Everybody does it – sits glazed in front of the TV, wearing the remote button thin with endless scrolling. That’s meant to be good, isn’t it? Didn’t we like that other thing he was in? With the horse. No, I’m thinking of a different guy. Oh, just put The Office on.
Every click of the remote is another second stolen from our budgeted free time, but no more. Every month, Den of Geek picks the best TV recommendations to save you time, starting with…
Best of the Best: The Last of Us
Stream on: HBO, HBO Max, Sky Atlantic, NOW (episode 1 free on YouTube in the UK).
HBO’s The Last of Us is set in a post-apocalyptic world where fungal spores of the cordyceps genus have evolved to take over human bodies, swiftly leading to the end of the world as we know it. After depicting the mushroomy armageddon, the show picks up years later in a post-apocalyptic Boston where bands of human beings are threatened by both the zombie-like infected and the oppressive FEDRA government. Joel (The Mandalorian’s Pedro Pascal) is an average Joe trying to keep his head down and survive on the margins between FEDRA and their freedom-fighting antagonists the Fireflies. When Joel is approached by the Fireflies to guide a young asset named Ellie (Bella Ramsey) across the country, however, The Last of Us really gets rolling and embraces its Lone Wolf and Cub potential.
The Last of Us is arguably the best TV or film adaptation of a video game since … ever? It accomplishes this not by over-adapting its source material or molding it into something it’s not but by letting the game narrative breathe. The show’s co-creator Craig Mazin (Chernobyl) is joined on the showrunning team by the game’s creator Neil Druckmann. Together, Mazin and Druckmann don’t redefine post-apocalyptic storytelling but fine tune and perfect it. Fans of the zombie or post–apocalyptic wasteland will find this all quite familiar but also compelling and well-executed.
Everyone’s Talking About: Happy Valley
Stream on: BBC One, BBC iPlayer, AMC+, Fubo
You might have seen a promo image of a woman in a hi-vis police uniform for this British series and scrolled by, thinking that it looks like just another detective show. It’s anything but. Happy Valley is up there with the very best TV dramas. The writing, characters and performances are all first class, and the plot is masterfully told. It’s no wonder that the third and final series, currently airing in the UK and coming to the US in May 2023, is all anybody’s talking about.
Its story might be familiar to fans of Mare of Easttown, whose creators cited it as ‘inspiration’ (read: copied). A female police sergeant in a drug-addled town is single-handedly raising her grandson after her child committed suicide, while having a difficult time with her remaining child, ex-husband and sister (her mother in the HBO rip-off). It’s funny and brutal and led by a titanic performance from Sarah Lancashire. Grantchester’s James Norton plays a very nasty bastard, and there are no weak links in the cast. Don’t miss out.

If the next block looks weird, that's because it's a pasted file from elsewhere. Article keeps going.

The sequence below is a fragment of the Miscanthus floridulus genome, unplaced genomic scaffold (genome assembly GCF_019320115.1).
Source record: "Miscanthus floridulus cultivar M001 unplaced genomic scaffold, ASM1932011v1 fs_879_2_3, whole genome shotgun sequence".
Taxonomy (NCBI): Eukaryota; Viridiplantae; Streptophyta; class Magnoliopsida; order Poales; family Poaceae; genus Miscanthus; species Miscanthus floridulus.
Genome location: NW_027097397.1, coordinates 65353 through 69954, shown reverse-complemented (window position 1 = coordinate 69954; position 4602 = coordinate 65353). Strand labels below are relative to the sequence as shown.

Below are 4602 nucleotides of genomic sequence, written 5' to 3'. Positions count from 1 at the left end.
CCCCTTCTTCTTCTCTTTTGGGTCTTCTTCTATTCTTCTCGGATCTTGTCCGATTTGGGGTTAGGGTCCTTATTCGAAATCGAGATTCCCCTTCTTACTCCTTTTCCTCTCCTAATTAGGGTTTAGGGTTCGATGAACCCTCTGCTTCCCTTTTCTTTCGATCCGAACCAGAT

If You Liked White Lotus, try…
Stream on: Sky Atlantic, NOW (UK), HBO and Peacock (US)
The Resort (on Peacock in the US). It’s a fancy holiday murder mystery that gets seriously weird, starring Cristin Milioti, William Jackson Harper, Nick Offerman and more.
But if it’s obscenely rich people being terrible you want, look no further than excruciatingly good media-empire family saga Succession, season four of which arrives in May 2023.
If it’s a murder mystery about obscenely rich people you want, then Big Little Lies starring Nicole Kidman and Reese Witherspoon, or The Undoing with Nicole Kidman and Hugh Grant are the ones.
If it’s more from The White Lotus creator Mike White you’re after, then stream his 2011-2013 comedy-drama Enlightened starring Laura Dern as a woman whose meditation-therapy-healing journey kind of wrecks her life.
Family TV Night: Lockwood & Co.
Stream on: Netflix
If fun, spooky mystery Wednesday was your last family binge, follow it up with this British ghost adventure. Lockwood & Co. is the story of three teens running a ghost-hunting agency in a parallel London where supernaturally talented kids protect the world from nightly spectral attacks. Adapted by Attack the Block’s Joe Cornish from a set of middle-grade (9-11 years) books, it’s an eight-part action-filled romp with plenty going on and great young leads. Fingers crossed for series two.
One From the Vault: Invader Zim
Stream on: Prime Video (US Only)
First premiering in 2001 on Nickelodeon, animated series Invader Zim feels as though it was built in a lab to appeal to cult audiences. Its central character, Zim, is a diminutive alien from planet Irk who annoys his taller alien peers. He so annoys them, in fact, that they send him to a mystery planet that they assume is fictional but in reality is the very real Earth. Accompanied by his robot dog companion GIR, Zim tries his damnedest to take over our world while (poorly) blending in as a human child.
Invader Zim is a fun, dingy little show that revels in its gross character designs and heightening absurdity. As of Jan. 1, the entirety of the series’ initial two-season run can be streamed on Prime Video in the US.